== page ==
Traveling with Pets
As winter approaches, many of our Pagosa residents start to plan their move back to their winter homes. The magoriaty of these residents have furry friends. It is difficult to tell how many of these owners discuss their travel plans with their veterinarians, yet there are many important aspects of pet travel owners should know about and may not.
Preparing for Travel
Several considerations should be made before traveling with your pet. Will you be traveling by airplane or car? Does your pet suffer from motion sickness when you travel? Does your pet suffer from chronic illness?
For pets traveling by air, it is necessary for you to contact the airline well in advance in order to obtain specific regulations. Federal guidelines require pets be at least 8 weeks old and weaned at least 5 days before they can fly. Generally, a health certificate no more than 10 days old will be necessary in addition to a valid rabies vaccination certificate. Consideration should be given as to the weather. If it is cold, flights during the day would be preferred. If possible, arrange for nonstop flights and avoid plane changes. Time should be allotted for exercising the pet prior to being placed in a crate for flight. Several major airports have designated areas for walking pets. Call the airport for more information.
Car travel may require more preparation. If you are traveling across state lines, they will want to check out the U.S. State and Territory Animal Import Regulations web site for the latest relevent requirements. Prior to the trip, you might want to consider having a checklist of items that will be necessary along the way. Cats are best confined to a cage or crate; dogs may be crated or fastened securely with a seat belt sttachment. This serves the dual purpose of keeping you safe (preventing pets from getting underfoot or causing distraction) as well as the pet (preventing jumping out of the car or being flung around if the car swerves or stops suddenly). If the pet has never traveled by car; you may want to prepare the pet by taking it along on short trips to acclimate and see how it will respond to car travel.
Anxious pet travelers will need special consideration. For pets traveling by car, very gradual acclimation (starting simply with sitting in a parked car; then driving around the block, and so on) will sometimes help. For those it does not help, medication may considered. Travel by air is somewhat more complicated, consult with your veterinarian in these cases.
Another potential problem for traveling pets is motion sickness. One study cites that 17% of dogs (ie, 7.2 million dogs in U.S.) suffer from motion sickness as reported by owners. When acclimation does not help, medication for these pets may be considered. Antihistamines, such as the over-the-counter drugs diphenhydrmine and dimenhydrinate, have often been used in such cases but have variable efficacy and can be sedating. Cerenia (maropitant citrate), a nonsedating medication for the prevention of motion sickness in dogs, has been recently approved and is another alternative.
Preventive Health Measures
All pets should have a current health assessment prior to travel. If a health certificate is necessary, this should be done within 10 days of travel. Vaccinations, including rabies, should be up-to-date and owners should carry proof of vaccination with them. If travel plans include a different geographic region, additional preventive health measures may need to be taken, depending on the destination. Dogs that are not surrently on heartworm preventative may need to start it, if traveling to a high-risk area. The need for flea and tick control should be assessed for pets not currently using any. Additional vaccinations might be considered, again depending on the destination. Vaccinations that are not part of a pet's usual regimen should be completed at least 2 weeks prior to travel in order to have time to take effect. Owners should also be prepared for unforeseen pet illness or accidents by carrying a pet first-aid kit, health history, and the contact information for your hospital. A recent photograph of the pet might be useful should the pet become lost during travel.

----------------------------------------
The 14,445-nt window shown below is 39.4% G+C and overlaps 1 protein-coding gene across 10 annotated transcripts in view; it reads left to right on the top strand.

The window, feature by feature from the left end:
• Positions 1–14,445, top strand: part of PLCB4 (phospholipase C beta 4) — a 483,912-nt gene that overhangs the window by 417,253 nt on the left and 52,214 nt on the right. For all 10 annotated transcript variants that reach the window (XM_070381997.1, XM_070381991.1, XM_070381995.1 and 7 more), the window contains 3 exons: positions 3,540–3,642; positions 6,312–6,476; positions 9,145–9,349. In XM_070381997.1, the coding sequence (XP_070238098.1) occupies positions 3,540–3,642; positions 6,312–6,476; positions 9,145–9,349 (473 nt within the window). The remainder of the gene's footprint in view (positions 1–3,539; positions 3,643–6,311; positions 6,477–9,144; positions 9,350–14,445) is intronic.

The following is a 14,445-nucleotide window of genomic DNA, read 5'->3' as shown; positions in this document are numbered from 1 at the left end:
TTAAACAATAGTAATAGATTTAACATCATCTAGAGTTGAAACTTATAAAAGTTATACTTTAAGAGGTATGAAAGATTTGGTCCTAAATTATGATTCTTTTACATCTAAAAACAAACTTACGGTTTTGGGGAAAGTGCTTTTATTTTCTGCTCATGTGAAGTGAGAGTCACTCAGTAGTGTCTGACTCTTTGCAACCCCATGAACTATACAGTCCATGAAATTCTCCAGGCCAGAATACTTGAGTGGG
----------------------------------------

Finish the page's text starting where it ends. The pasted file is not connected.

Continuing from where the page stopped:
Pets with Chronic Illness
In pets with chronic or ongoing illness, specific recommendations will need to be given. For instance, owners of diabetic animals may be advised on storage of insulin, what to do is insulin or syringes become lose during travel, or how to handle a hypohlycemic crisis. We will ensure you have enough needed medication, and perhaps a prescription to carry in the event medications become lost. A health history is particularly important for these pets, including; details of the pet's illness, a list of medications (including dose and frequnecy), and contact information for your hospital. This eill enable veterinary teams unfamiliar with your pet to better care for it should an emergency arise during travel.
On the Way
During travel, pets should be kept secure. As mentioned previously, a crate or seat belt attachment should be used when in the car. Dogs should not ride loose in the beds of pickup trucks, nor should they be allowed to hang their heads out of windows. A small pebble that hits the eye at interstate speed can do serious damage, and some dog may get carried away with something they have seen or smelled and try to jump from moving vehicles.
Owners should use extra care when car doors are opened,, as excited or anxious pets may try to bolt. During rest breaks, dogs should remain on leashes to reduce the risk of running into traffic or geeting lost. Both collar name tags and permanent identification (eg. a microchip) should be used for traveling pets. Lastly, pets should NEVER be left in a warm car, whether or not the windows are left open. We recommend that owners use drive-through windows or picnic at rest stops rather than stop at roadside restaurant and leave pets in the car.
Safe and Happy traveling!!!